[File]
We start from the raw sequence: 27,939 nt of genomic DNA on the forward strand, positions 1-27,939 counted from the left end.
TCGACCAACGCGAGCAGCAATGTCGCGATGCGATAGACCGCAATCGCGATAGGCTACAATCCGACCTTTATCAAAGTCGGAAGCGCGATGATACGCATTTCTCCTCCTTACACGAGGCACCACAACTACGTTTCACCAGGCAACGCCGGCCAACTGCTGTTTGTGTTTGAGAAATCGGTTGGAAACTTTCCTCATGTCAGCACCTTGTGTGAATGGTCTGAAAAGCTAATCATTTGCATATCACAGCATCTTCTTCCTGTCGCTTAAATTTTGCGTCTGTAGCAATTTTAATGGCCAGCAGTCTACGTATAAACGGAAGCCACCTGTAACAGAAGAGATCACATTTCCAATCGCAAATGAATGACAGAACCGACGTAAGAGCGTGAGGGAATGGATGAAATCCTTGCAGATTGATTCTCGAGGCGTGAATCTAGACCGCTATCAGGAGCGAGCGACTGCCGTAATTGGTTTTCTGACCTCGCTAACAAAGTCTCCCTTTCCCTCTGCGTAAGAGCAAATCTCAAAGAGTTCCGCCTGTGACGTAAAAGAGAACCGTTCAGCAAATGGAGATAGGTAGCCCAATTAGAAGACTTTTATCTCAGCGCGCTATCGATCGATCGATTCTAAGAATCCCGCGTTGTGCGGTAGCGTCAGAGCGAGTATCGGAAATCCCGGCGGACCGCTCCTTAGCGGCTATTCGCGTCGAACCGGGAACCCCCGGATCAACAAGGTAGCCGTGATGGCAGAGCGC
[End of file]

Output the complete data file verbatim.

We start from the raw sequence: 27,939 nt of genomic DNA on the forward strand, positions 1-27,939 counted from the left end.
TCGACCAACGCGAGCAGCAATGTCGCGATGCGATAGACCGCAATCGCGATAGGCTACAATCCGACCTTTATCAAAGTCGGAAGCGCGATGATACGCATTTCTCCTCCTTACACGAGGCACCACAACTACGTTTCACCAGGCAACGCCGGCCAACTGCTGTTTGTGTTTGAGAAATCGGTTGGAAACTTTCCTCATGTCAGCACCTTGTGTGAATGGTCTGAAAAGCTAATCATTTGCATATCACAGCATCTTCTTCCTGTCGCTTAAATTTTGCGTCTGTAGCAATTTTAATGGCCAGCAGTCTACGTATAAACGGAAGCCACCTGTAACAGAAGAGATCACATTTCCAATCGCAAATGAATGACAGAACCGACGTAAGAGCGTGAGGGAATGGATGAAATCCTTGCAGATTGATTCTCGAGGCGTGAATCTAGACCGCTATCAGGAGCGAGCGACTGCCGTAATTGGTTTTCTGACCTCGCTAACAAAGTCTCCCTTTCCCTCTGCGTAAGAGCAAATCTCAAAGAGTTCCGCCTGTGACGTAAAAGAGAACCGTTCAGCAAATGGAGATAGGTAGCCCAATTAGAAGACTTTTATCTCAGCGCGCTATCGATCGATCGATTCTAAGAATCCCGCGTTGTGCGGTAGCGTCAGAGCGAGTATCGGAAATCCCGGCGGACCGCTCCTTAGCGGCTATTCGCGTCGAACCGGGAACCCCCGGATCAACAAGGTAGCCGTGATGGCAGAGCGC